Fitch warns of risks to Turkish economy amid political uncertainty

Fitch warns of risks to Turkish economy amid political uncertainty
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Fitch Ratings said that Turkey’s expansionary and inconsistent policy mix will maintain pressure on foreign currency demand, weaken international reserves, keep inflation at a high level, and create pressure on external financing needs and costs

International credit rating agency Fitch Ratings has confirmed Turkey's credit rating as "B" and outlook as "negative" and highlighted the risks in the Turkish economy, pressures on the Turkish lira, and the country's political and geopolitical risks ahead of the presidential and parliamentary elections set for May 14.

According to Fitch, Turkey's "B" rating reflects growing economic deterioration due to weak external financing and increasingly interventionist and unconventional policies, as well as political and geopolitical risks. These factors are against Turkey's large and diversified economy, relatively low levels of public debt, and manageable profile of public debt repayment, Fitch said.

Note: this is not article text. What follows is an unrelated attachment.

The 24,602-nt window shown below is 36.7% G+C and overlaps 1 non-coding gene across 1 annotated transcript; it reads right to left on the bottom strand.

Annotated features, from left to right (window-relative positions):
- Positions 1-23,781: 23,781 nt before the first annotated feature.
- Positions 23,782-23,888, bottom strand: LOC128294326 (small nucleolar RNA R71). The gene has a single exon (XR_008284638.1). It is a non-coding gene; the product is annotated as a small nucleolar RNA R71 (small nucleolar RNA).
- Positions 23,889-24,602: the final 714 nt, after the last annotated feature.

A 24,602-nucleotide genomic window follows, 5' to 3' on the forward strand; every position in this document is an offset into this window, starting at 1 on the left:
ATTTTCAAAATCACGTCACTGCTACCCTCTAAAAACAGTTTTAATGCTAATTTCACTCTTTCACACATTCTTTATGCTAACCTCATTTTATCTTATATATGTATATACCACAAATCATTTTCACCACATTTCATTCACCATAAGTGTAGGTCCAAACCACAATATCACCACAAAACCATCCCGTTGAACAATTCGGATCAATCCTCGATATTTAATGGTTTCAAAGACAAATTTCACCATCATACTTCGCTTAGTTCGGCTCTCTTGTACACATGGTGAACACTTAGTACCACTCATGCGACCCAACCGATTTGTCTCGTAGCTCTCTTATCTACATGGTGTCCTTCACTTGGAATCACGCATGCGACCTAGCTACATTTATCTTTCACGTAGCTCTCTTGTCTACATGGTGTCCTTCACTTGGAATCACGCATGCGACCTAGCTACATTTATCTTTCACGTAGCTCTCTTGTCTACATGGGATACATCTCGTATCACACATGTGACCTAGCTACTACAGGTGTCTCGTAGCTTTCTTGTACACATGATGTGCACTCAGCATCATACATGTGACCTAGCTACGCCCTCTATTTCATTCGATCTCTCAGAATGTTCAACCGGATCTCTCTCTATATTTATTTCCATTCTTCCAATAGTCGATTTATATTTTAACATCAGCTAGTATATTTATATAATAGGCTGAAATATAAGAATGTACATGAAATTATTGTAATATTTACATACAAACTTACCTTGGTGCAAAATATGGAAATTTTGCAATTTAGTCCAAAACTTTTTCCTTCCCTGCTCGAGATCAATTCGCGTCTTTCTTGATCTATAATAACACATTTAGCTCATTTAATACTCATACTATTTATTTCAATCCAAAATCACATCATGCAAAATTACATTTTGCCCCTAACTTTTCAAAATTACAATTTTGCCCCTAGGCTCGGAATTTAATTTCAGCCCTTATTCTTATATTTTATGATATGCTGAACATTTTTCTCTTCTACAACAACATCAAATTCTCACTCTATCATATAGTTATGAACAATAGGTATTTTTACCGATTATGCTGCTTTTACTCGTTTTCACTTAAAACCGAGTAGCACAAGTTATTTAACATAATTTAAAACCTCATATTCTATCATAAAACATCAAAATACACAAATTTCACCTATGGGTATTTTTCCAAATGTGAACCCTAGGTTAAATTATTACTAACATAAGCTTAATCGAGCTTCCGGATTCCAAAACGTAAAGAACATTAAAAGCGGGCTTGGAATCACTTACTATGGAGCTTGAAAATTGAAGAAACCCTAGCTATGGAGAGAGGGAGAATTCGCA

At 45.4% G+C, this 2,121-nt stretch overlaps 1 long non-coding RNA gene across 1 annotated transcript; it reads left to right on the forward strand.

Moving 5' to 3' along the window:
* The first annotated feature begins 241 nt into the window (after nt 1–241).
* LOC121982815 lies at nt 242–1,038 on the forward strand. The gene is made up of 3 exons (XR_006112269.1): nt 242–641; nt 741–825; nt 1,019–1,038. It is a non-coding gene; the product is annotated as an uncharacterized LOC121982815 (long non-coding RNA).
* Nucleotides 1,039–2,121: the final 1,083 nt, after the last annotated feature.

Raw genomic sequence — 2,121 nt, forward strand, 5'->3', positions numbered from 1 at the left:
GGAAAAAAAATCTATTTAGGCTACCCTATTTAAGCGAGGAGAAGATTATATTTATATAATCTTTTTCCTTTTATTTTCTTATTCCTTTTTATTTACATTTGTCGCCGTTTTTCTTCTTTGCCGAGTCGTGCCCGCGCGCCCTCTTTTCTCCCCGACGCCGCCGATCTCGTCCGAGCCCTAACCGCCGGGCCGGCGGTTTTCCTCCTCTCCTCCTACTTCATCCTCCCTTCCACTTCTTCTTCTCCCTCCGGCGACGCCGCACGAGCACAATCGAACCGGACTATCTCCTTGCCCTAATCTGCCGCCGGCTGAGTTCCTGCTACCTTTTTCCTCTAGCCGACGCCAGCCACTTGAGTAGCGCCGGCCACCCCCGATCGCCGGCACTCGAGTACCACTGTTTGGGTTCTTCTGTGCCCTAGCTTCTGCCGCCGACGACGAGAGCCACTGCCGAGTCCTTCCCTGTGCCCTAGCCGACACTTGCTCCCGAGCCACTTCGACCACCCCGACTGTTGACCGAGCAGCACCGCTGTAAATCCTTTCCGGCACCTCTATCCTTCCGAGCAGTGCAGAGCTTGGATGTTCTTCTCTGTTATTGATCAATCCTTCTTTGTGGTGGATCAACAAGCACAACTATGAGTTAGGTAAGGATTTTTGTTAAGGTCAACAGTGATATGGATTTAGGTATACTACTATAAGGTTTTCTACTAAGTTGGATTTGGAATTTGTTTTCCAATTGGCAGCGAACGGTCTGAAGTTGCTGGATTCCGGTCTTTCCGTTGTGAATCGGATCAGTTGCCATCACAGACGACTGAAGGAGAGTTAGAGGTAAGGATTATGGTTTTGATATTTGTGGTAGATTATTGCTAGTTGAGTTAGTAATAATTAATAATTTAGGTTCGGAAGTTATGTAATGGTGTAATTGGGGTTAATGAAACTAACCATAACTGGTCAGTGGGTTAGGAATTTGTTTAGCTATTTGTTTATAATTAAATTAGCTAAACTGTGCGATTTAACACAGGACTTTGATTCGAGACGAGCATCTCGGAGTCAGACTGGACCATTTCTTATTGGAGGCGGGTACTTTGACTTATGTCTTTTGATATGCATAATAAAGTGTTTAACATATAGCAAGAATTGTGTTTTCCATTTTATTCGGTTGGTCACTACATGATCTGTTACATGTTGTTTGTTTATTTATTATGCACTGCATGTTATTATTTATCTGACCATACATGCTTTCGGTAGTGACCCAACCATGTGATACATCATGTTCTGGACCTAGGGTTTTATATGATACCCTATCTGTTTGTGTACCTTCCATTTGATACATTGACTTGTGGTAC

Fitch stated that the negative outlook reflects their opinion that Turkey's expansionary and inconsistent policy mix, which includes negative real interest rates and the use of increasing regulatory measures and controls, will maintain pressure on foreign currency demand and the depreciation of the lira, weaken international reserves, keep inflation at a high level, and create pressure on external financing needs and costs.

Although the Central Bank of Turkey lowered its policy rate to 8.5% in February, officials are increasingly relying on targeted regulations to reduce domestic financing costs, manage the pace of credit allocation and demand for foreign currency, and reduce financial dollarization to mitigate the pressure on the lira.

Fitch also warned that this policy approach could create vulnerabilities in the banking sector, which has been resilient so far, by increasing risks from negative real interest rates on government bonds and negatively impacting profitability and asset quality. Moreover, the increasing number and frequency of measures could increase regulatory uncertainty, erode customers' confidence, and/or intensify liquidity risks by reducing access to external financing.

As for the inflation rate, Fitch expects it to average 56.5% in 2023, reflecting the government's focus on supporting growth and employment and reflecting inflation inertia. However, backward-looking indexation, high expectations, and additional depreciation of the lira continue to pose upward risks to inflation.

Regarding economic growth, Fitch stated that the negative impact of the earthquakes in February on economic activity would be partially offset by fiscal and credit stimulus before the May elections, with GDP growth forecasted to decline from 5.6% in 2022.